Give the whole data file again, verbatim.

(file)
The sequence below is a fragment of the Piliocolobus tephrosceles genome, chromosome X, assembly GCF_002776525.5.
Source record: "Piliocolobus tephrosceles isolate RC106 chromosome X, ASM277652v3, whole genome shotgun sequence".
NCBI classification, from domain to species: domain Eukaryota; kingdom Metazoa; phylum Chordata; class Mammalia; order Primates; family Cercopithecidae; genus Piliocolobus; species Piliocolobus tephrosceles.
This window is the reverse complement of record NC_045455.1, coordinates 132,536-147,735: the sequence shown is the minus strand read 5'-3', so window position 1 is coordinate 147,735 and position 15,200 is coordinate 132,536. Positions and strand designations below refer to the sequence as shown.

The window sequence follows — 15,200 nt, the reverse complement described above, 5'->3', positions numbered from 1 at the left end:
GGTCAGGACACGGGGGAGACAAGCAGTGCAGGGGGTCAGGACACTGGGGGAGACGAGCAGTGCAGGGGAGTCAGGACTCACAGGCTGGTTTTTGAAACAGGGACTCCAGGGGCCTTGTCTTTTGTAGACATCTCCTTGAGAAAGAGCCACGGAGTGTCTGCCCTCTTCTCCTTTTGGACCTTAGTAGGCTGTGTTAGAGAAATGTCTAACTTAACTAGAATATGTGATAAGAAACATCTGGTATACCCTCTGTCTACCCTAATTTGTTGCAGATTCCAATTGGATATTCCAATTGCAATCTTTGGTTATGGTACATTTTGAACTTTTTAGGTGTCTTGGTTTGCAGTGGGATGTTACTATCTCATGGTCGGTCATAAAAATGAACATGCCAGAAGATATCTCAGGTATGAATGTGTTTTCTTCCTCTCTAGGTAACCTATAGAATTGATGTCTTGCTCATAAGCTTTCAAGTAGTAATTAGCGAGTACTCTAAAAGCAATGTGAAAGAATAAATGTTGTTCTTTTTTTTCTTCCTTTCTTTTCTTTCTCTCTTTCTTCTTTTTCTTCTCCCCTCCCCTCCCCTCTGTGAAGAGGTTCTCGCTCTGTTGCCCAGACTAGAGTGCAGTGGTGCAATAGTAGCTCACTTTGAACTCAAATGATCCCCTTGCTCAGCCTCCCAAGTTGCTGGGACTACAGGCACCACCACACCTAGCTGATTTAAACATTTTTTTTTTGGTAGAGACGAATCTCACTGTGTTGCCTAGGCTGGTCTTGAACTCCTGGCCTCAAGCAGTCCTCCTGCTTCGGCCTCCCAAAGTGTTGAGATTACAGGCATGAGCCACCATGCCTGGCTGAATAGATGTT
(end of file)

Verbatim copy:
The sequence below is a fragment of the Piliocolobus tephrosceles genome, chromosome X, assembly GCF_002776525.5.
Source record: "Piliocolobus tephrosceles isolate RC106 chromosome X, ASM277652v3, whole genome shotgun sequence".
NCBI classification, from domain to species: domain Eukaryota; kingdom Metazoa; phylum Chordata; class Mammalia; order Primates; family Cercopithecidae; genus Piliocolobus; species Piliocolobus tephrosceles.
This window is the reverse complement of record NC_045455.1, coordinates 132,536-147,735: the sequence shown is the minus strand read 5'-3', so window position 1 is coordinate 147,735 and position 15,200 is coordinate 132,536. Positions and strand designations below refer to the sequence as shown.

The window sequence follows — 15,200 nt, the reverse complement described above, 5'->3', positions numbered from 1 at the left end:
GGTCAGGACACGGGGGAGACAAGCAGTGCAGGGGGTCAGGACACTGGGGGAGACGAGCAGTGCAGGGGAGTCAGGACTCACAGGCTGGTTTTTGAAACAGGGACTCCAGGGGCCTTGTCTTTTGTAGACATCTCCTTGAGAAAGAGCCACGGAGTGTCTGCCCTCTTCTCCTTTTGGACCTTAGTAGGCTGTGTTAGAGAAATGTCTAACTTAACTAGAATATGTGATAAGAAACATCTGGTATACCCTCTGTCTACCCTAATTTGTTGCAGATTCCAATTGGATATTCCAATTGCAATCTTTGGTTATGGTACATTTTGAACTTTTTAGGTGTCTTGGTTTGCAGTGGGATGTTACTATCTCATGGTCGGTCATAAAAATGAACATGCCAGAAGATATCTCAGGTATGAATGTGTTTTCTTCCTCTCTAGGTAACCTATAGAATTGATGTCTTGCTCATAAGCTTTCAAGTAGTAATTAGCGAGTACTCTAAAAGCAATGTGAAAGAATAAATGTTGTTCTTTTTTTTCTTCCTTTCTTTTCTTTCTCTCTTTCTTCTTTTTCTTCTCCCCTCCCCTCCCCTCTGTGAAGAGGTTCTCGCTCTGTTGCCCAGACTAGAGTGCAGTGGTGCAATAGTAGCTCACTTTGAACTCAAATGATCCCCTTGCTCAGCCTCCCAAGTTGCTGGGACTACAGGCACCACCACACCTAGCTGATTTAAACATTTTTTTTTTGGTAGAGACGAATCTCACTGTGTTGCCTAGGCTGGTCTTGAACTCCTGGCCTCAAGCAGTCCTCCTGCTTCGGCCTCCCAAAGTGTTGAGATTACAGGCATGAGCCACCATGCCTGGCTGAATAGATGTT